Maybe you’ve caught it already maybe you haven’t, but surely you’ve at least heard of the reality documentary-styled MTV show “16 & Pregnant” and its successor “Teen Mom.”
The series first aired in the summer of 2009 and since its debut, reviews of the show have stemmed from, “I kind of like this show, I think it’s helpful for some teenagers," to “This is so exploitive, I’ll never let my child even get a peek at this stupid show.”
Possibly a good mediator between the opposing opinions is a study conducted by The National Campaign To Prevent Teen and Unplanned Pregnancy. The non-profit group says that programs like 16 & Pregnant have really helped teenagers by truly depicting how difficult life is for young mothers still in high school.
For those who have never seen the show, it centers on a group of 16-year-old mothers from different parts of the U.S. and each teenage girl is followed by cameras in their own individual story. Both 16 & Pregnant and Teen Mom show portrayals of struggle, as each character faces a bevy of challenges which are all related to being pregnant as a teen.
More good than bad
Most of the characters on the show deal with issues like fighting with suddenly disinterested boyfriends, to arguing with frustrated parents, to coping with a bunch of financial challenges. And the folks at the National Campaign believe the show does more good than bad when it comes to preventing teen pregnancy. In fact, they believe 16 & Pregnant only does good for young people.
In a survey of 1,008 kids from ages 12 to 19 who have watched 16 & Pregnant, 82 percent believe the show helps them and other teens grasp the real obstacles of teen pregnancy as well as becoming a parent. The study also revealed that 79 percent of teenage girls and 67 percent of teenage boys said 16 & Pregnant makes them think about the challenges of teen pregnancy, especially if they see a character they like have difficulties on the show.
In addition, 76 percent of teens said a good way to initiate frank sex talks with their parents is by seeing something on TV about relationships, sex or love, and 48 percent of teens said they actually have these types of conversations with their folks after seeing programs like 16 & Pregnant or Teen Mom.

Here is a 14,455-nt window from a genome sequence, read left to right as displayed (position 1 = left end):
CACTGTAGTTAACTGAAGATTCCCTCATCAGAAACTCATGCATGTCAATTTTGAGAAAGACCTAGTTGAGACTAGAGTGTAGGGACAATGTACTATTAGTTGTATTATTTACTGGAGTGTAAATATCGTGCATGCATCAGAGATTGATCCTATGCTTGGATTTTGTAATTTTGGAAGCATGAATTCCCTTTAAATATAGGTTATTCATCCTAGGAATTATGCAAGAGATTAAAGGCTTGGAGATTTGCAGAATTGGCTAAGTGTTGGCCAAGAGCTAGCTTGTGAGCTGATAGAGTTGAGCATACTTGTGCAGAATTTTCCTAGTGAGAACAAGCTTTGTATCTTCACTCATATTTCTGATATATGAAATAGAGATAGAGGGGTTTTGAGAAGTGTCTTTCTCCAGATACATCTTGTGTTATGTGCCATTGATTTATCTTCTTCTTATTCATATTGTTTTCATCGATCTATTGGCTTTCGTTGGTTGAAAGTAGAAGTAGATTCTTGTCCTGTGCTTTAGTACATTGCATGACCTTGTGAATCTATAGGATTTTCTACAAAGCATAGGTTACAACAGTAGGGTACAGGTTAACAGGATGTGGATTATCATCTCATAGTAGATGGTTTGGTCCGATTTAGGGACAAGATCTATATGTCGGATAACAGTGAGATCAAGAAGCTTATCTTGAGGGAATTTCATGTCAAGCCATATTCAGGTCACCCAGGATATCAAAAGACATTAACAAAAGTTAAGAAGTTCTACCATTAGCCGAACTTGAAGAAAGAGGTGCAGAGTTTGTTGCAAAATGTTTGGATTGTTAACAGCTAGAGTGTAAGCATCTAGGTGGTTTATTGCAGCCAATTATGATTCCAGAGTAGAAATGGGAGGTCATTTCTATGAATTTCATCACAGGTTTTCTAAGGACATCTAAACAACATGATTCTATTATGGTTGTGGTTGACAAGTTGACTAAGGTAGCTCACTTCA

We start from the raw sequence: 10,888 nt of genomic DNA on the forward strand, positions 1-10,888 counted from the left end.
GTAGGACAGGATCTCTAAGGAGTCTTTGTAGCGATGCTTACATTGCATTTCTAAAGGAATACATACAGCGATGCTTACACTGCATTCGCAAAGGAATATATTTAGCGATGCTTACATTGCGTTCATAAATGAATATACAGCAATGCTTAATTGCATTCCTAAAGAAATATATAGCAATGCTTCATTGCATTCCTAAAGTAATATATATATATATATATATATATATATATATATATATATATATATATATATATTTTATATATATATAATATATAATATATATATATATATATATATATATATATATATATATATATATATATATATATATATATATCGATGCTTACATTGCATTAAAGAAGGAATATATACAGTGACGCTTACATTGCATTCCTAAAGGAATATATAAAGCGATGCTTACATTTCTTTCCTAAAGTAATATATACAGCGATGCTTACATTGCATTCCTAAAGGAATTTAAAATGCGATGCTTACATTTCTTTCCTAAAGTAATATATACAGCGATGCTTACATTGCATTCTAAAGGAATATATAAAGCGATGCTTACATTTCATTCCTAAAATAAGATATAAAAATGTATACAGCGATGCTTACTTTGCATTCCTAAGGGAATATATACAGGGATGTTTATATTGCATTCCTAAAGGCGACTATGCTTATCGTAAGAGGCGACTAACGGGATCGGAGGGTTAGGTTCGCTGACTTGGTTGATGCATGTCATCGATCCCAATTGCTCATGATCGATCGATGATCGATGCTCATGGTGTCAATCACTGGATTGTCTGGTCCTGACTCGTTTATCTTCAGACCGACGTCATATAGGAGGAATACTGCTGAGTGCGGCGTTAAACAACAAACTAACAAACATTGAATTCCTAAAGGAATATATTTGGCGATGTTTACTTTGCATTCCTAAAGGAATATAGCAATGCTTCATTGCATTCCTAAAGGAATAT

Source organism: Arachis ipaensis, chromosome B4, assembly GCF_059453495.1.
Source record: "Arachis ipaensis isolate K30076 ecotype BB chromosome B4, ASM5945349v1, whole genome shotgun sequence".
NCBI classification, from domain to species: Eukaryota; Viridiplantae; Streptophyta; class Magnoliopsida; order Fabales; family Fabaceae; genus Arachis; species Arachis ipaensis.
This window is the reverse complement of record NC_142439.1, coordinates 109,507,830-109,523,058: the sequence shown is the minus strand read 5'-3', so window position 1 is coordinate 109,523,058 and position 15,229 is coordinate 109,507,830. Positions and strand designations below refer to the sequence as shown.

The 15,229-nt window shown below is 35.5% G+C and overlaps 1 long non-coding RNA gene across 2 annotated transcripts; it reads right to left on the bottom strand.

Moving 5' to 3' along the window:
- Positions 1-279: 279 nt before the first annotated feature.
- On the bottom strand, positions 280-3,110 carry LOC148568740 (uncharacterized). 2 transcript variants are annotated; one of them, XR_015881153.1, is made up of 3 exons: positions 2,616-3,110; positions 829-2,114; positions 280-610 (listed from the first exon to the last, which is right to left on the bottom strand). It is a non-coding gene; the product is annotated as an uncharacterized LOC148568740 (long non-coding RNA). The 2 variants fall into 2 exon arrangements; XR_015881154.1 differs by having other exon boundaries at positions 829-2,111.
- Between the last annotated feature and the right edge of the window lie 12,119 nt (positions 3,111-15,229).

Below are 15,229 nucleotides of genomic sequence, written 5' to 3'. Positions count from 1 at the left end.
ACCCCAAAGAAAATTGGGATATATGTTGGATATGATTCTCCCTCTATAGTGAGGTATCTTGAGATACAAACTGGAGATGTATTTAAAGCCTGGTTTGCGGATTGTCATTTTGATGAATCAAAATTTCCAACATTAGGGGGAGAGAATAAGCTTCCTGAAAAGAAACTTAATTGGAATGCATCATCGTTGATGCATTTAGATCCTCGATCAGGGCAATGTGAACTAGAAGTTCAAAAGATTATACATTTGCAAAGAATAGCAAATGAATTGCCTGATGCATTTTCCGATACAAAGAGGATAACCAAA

Amy R. Kramer of The National Campaign said 16 & Pregnant does a stellar job of showing realistic portrayals of teenagers having babies, and she feels the show doesn’t exploit young pregnancy; it actually informs teens about specific dangers.
“The way pregnancy and parenthood are portrayed isn’t glorified or glamorous,” she said about the MTV show. “It’s upfront and honest. I don’t think you can sit through any episode and say, ‘Wow that looks awesome.’ "
Fame and notoriety
Paul Wright, an assistant professor of telecommunications at Indiana University College of Arts and Sciences, says that 16 & Pregnant does depict bits of reality as it pertains to teenagers having children, but the popularity of the show can send the message that becoming pregnant during your teen years could get you a little fame and notoriety.
“The programs were developed to show young women how difficult it is to be a teen mom,” he said.
“They were intended to be program-length public service announcements discouraging teen pregnancy. But critics said the programs send mixed messages. My viewing of the programs suggested the same. On one hand, the programs do show many of the difficulties teen mothers face. But on the other hand, they sometimes seem to send the message that getting pregnant was all for the best,” Wright said.
However Bill Albert, a spokesman for the National Campaign strongly disagrees with the criticism the show has received, and says television is just the most convenient target to blame for some of society’s most consistent ills.
“Entertainment media is one of the nation’s favorite punching bags, but we have to acknowledge that when we’re talking about teen pregnancies media can be and often is a force for good, and that is particularly true when it comes to show like 16 & Pregnant.”
“Some critics say these shows glamorize teen pregnancy, but our survey data shows that’s not the case. That not only do they not glamorize it, but teens who have seen it suggest it makes the realities of teen parenthood more real to them,” he said.
According to the Center for Disease Control and Prevention teen pregnancy has hit an all-time low, as in the year 2010, 367,752 babies were born to teenage mothers ages 15 through 19, which is a 9 percent drop compared to the previous year.
It’s safe to assume that hardly anybody would say the lower numbers of teen pregnancy is attributed to the folks at MTV, 16 & Pregnant or Teen Mom, but Albert believes at the very least the show is a conversation starter, which could be the highest hurdle to leap for any parent when it comes to discussing sex or pregnancy with their children.
“What you seen on TV as a parent isn’t always exactly what you’d want your teen to know or say or see, but it does deflect the conversation from, ‘What are you doing? To more of an abstract, and that can be a good way to start conversations,” he said. “The fact is this is not your parents sex talk, not a one-time white knuckle conversation, but this should be an 18-year conversation that you’re having with your kids.”
Maybe you’ve caught it already maybe you haven’t, but surely you’ve at least heard of the reality documentary styled MTV show “16&n...